President Trump and Vice President Mike Pence are returning to Michigan this week, trying to beef up support in the critical battleground state with less than three weeks to go until Election Day. The latest CBS News Battleground Tracker poll shows Democratic presidential nominee Joe Biden leading Mr. Trump in the state, 52% to 46% among likely voters.
Michigan was part of a trio of states the president flipped in 2016, along with Wisconsin and Pennsylvania, that helped propel him to the White House. He won Michigan by a razor-thin 10,704 votes, becoming the first Republican presidential candidate to win the state since George H.W. Bush in 1988. With the march toward Election Day and more than 1 million votes already cast in Michigan, one of the factors that could determine Mr. Trump's fate in the Great Lakes State is whether voters choose to back his re-election effort, even if they don't like his behavior, according to CBS News election analyst Elena Cox and campaign reporter Adam Brewster.
In Michigan, about a third of those who say they are voting for President Trump also say they dislike the way the president handles himself. Jacque Hinds, who owns Blooms By Jacqueline in Kent City, doesn't like either candidate, but she plans to vote for the president because she opposes abortion rights. "I don't know what (Trump) says is true. I don't know what to believe and I guess sometimes when he speaks, things that he says aren't very polite," said Hinds. "I'm just not a fan of him as a person."
And while the state is deadlocked on whether Mr. Trump or Joe Biden would better handle the economy, Trump voters (even ones who don't like the way he handles himself) overwhelmingly pick the president. That could help the president with voters who may be leaning towards Biden or remain undecided. "I don't like the things that Donald Trump has to say about women, about minorities, about different ethnic groups. I think it's very inappropriate," said Kim Hensley, a financial adviser from Sparta Township, who voted for a third-party candidate in 2016 and is undecided. "But I think he is appropriate to lead an economy and grow. He's a businessman, so I agree with that."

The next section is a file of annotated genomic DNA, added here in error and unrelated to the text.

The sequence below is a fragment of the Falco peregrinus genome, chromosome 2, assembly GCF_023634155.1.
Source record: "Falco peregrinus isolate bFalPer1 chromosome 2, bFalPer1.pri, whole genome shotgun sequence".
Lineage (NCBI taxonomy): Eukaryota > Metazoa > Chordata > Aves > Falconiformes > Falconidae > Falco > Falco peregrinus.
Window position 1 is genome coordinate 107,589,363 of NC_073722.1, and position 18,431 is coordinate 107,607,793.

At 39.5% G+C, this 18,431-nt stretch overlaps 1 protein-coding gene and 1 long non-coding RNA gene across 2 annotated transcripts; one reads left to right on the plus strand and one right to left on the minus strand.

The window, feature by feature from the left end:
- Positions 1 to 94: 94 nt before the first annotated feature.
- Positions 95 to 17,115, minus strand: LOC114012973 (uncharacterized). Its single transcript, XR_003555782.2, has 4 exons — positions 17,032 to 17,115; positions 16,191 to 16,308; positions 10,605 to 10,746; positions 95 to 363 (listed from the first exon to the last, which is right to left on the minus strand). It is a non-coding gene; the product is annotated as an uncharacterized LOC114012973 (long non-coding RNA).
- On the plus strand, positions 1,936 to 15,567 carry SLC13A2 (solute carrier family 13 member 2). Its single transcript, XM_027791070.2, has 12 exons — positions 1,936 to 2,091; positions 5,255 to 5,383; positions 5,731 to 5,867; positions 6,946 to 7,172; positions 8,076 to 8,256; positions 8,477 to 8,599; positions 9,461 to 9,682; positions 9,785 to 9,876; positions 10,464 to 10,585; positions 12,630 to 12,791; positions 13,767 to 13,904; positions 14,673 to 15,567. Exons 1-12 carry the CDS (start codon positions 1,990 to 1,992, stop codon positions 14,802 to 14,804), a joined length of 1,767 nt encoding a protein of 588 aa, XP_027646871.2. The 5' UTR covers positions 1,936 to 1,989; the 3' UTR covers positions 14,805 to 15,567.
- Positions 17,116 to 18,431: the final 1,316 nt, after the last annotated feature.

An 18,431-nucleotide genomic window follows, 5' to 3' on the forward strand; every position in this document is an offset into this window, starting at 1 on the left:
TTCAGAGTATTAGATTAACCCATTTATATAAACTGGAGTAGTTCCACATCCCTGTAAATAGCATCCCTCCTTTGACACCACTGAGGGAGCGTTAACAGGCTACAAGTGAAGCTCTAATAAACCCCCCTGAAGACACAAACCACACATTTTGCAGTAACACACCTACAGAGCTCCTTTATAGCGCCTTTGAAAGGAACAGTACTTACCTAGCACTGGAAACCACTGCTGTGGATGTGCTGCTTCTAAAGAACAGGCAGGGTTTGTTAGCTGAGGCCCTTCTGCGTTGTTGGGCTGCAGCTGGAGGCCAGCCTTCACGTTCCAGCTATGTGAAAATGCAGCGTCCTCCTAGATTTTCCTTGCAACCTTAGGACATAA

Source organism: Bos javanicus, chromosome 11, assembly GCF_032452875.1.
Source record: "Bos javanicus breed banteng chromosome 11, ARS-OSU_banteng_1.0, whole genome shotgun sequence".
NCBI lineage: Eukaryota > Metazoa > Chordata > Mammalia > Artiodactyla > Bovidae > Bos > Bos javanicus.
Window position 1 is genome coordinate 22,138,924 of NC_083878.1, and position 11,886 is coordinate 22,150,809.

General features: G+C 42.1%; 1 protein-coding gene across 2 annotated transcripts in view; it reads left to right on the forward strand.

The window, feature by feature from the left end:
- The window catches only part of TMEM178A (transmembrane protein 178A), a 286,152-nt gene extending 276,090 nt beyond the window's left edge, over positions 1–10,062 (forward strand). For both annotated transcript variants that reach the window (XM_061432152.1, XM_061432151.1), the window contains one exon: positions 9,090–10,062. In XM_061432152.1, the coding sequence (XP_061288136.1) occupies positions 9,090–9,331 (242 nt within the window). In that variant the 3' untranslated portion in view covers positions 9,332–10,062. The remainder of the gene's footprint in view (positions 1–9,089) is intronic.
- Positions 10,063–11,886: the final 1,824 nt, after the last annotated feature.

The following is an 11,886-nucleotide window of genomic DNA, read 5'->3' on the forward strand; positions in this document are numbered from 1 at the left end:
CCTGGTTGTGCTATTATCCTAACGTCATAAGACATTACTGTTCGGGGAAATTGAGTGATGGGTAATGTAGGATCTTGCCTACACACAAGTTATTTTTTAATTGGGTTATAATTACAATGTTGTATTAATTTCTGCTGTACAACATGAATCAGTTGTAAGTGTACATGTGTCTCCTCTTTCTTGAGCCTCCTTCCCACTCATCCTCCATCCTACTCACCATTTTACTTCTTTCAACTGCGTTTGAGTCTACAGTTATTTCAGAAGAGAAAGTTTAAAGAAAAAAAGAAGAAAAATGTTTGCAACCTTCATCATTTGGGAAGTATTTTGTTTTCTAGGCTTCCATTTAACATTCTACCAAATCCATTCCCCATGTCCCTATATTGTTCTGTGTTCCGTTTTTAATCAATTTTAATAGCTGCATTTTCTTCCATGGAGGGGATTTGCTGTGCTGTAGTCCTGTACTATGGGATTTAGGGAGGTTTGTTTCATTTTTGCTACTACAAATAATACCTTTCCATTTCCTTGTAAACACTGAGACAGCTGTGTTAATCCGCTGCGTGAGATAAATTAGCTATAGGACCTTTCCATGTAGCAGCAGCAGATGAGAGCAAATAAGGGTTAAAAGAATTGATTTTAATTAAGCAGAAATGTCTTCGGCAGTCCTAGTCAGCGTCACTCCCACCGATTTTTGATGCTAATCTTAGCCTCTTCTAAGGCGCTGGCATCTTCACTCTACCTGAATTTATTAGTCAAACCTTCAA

FROM THE CANDIDATES
Mr. Trump heads to Des Moines, Iowa, on Wednesday and will host his third battleground state rally following his COVID-19 treatment, reports CBS News campaign reporter Nicole Sganga. While Mr. Trump visited the Hawkeye state following the August derecho, the president has not held a rally in Iowa since January 2020. The president captured Iowa handily in 2016, eclipsing Hillary Clinton by 9.4%, but the latest CBS News Battleground tracker poll shows the candidates tied in the state. Biden holds a double-digit advantage with college-educated voters in the Hawkeye state, outperforming Hillary Clinton's 2016 margins among a group Mr. Trump narrowly won four years ago. The Trump campaign has remained off the TV airwaves in Iowa since early August, according to Kantar/CMAG data. During the same time period, the Biden campaign has poured nearly $2.4 million into the state. And while Iowa offers just 6 Electoral College votes in this election, any fault lines in the agricultural state with deep pockets of evangelical voters could suggest challenges for Mr. Trump in neighboring battlegrounds Wisconsin and Minnesota. Iowa state officials reported 473 hospitalized coronavirus patients on Wednesday, setting a new record for the state. Earlier this week, Iowa surpassed 100,000 total coronavirus cases reported.
Pence is campaigning in Grand Rapids, Michigan on Wednesday, attacking Biden on several issues while leaning heavily into contrasts overs trade, reports CBS News campaign reporter Musadiq Bidar. Pence blamed the North American Free Trade Agreement (NAFTA) and Biden for the loss of thousands of American manufacturing jobs. "Thanks to the man who wrote the 'Art of the Deal,' Americans got a way better deal. NAFTA is gone and the United States, Mexico, Canada deal is here," Pence said. "The USMCA is a huge win for America but it is a big win for Michigan and Michigan autoworkers," he added. Pence also attacked Biden's running mate, Senator Kamala Harris, for not supporting the USMCA. "She said the USMCA did not go far enough on climate change. The truth is Kamala Harris put her radical environmental agenda ahead of Michigan auto workers and Michigan auto jobs. That's one more reason why Michigan needs to say no to Joe Biden and Kamala Harris," Pence said. The vice president also spent a few minutes at the closing of his speech encouraging supporters to go vote early and in person. He even went as far as telling the audience the address and operating hours of the nearby Cascade Township Clerk's office. He also encouraged them to bring along friends and neighbors. "Friends don't let friends vote alone," Pence said. On Thursday, Pence will campaign in Florida for the second time in a week and on Friday he'll make a return trip to North Carolina.